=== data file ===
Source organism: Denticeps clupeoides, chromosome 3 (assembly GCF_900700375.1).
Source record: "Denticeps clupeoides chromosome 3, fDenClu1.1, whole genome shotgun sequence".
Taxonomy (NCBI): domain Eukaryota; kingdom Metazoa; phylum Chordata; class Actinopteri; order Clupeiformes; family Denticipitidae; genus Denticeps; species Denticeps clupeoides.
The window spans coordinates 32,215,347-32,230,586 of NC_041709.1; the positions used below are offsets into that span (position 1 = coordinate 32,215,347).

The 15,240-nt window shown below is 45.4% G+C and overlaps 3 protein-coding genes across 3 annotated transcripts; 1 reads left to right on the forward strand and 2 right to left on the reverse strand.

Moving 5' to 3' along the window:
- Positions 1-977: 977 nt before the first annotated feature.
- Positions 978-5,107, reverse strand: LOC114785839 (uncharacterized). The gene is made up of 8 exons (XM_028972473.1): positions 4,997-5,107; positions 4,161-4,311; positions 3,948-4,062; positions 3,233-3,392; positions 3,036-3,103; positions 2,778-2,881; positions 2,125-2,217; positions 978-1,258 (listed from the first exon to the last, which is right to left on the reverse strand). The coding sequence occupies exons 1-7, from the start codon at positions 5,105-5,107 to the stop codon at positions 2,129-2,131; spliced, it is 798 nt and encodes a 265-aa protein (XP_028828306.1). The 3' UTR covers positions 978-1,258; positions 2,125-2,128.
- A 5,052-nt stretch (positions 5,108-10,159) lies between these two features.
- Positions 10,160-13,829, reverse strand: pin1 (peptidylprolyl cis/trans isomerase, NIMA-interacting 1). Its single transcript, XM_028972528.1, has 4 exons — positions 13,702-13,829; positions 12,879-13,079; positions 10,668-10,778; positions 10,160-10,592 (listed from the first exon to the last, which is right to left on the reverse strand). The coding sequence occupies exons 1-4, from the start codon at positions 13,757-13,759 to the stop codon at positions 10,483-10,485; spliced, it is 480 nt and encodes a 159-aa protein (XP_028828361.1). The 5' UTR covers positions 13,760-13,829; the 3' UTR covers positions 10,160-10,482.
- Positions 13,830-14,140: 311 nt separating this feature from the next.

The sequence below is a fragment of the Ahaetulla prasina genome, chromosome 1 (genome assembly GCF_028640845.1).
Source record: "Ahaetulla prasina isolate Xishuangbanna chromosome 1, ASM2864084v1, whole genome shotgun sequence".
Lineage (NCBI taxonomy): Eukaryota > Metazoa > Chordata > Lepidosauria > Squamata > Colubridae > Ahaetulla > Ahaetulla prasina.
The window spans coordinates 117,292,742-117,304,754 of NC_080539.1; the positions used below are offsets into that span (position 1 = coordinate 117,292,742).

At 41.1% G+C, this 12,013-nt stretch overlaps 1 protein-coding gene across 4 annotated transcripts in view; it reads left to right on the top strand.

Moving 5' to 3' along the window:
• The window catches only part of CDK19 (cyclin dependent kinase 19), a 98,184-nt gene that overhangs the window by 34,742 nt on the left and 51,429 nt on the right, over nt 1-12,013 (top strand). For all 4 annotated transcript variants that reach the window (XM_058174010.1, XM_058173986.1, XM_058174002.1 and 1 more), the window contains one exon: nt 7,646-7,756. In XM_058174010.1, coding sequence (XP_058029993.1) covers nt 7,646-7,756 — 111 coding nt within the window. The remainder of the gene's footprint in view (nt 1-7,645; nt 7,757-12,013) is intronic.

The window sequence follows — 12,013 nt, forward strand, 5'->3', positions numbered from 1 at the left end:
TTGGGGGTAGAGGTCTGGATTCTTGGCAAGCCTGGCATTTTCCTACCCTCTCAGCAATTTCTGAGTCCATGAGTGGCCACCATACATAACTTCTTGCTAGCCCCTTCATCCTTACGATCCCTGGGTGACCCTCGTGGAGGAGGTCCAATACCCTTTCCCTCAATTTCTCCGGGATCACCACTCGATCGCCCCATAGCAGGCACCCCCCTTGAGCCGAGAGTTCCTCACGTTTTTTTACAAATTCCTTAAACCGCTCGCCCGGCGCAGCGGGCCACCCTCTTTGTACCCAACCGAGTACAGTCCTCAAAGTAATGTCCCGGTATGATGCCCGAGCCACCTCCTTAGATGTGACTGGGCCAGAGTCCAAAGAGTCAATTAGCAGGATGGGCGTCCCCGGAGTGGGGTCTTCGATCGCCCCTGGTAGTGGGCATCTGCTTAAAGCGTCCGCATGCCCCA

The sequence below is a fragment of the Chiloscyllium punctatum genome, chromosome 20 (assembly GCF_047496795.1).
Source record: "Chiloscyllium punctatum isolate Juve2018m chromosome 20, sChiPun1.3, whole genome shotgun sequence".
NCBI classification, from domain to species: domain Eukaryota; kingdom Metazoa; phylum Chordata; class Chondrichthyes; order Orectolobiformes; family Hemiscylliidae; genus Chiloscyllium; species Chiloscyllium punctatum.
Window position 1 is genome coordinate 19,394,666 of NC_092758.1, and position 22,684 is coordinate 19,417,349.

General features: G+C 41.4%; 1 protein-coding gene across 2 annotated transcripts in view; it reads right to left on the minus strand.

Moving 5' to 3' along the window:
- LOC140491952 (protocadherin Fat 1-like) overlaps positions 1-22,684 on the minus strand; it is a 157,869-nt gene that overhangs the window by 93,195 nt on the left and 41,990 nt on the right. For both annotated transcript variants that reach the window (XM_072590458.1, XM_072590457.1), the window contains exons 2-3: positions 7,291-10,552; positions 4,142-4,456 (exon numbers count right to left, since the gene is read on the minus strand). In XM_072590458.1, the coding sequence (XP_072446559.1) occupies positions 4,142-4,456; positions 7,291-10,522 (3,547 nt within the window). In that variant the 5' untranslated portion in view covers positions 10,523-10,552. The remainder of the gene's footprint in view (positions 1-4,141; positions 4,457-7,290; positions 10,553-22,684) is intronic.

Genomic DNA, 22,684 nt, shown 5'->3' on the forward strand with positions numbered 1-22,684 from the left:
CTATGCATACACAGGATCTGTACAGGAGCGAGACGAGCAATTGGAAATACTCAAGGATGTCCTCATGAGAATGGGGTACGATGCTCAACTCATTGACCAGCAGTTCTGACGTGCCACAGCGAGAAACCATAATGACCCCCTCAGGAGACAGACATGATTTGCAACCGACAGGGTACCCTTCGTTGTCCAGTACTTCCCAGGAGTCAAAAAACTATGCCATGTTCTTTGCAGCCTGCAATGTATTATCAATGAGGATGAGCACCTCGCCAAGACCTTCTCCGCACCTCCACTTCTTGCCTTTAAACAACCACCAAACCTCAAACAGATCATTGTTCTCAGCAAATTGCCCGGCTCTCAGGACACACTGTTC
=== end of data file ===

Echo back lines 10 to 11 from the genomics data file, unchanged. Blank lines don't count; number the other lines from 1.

- Positions 10,160-13,829, reverse strand: pin1 (peptidylprolyl cis/trans isomerase, NIMA-interacting 1). Its single transcript, XM_028972528.1, has 4 exons — positions 13,702-13,829; positions 12,879-13,079; positions 10,668-10,778; positions 10,160-10,592 (listed from the first exon to the last, which is right to left on the reverse strand). The coding sequence occupies exons 1-4, from the start codon at positions 13,757-13,759 to the stop codon at positions 10,483-10,485; spliced, it is 480 nt and encodes a 159-aa protein (XP_028828361.1). The 5' UTR covers positions 13,760-13,829; the 3' UTR covers positions 10,160-10,482.
- Positions 13,830-14,140: 311 nt separating this feature from the next.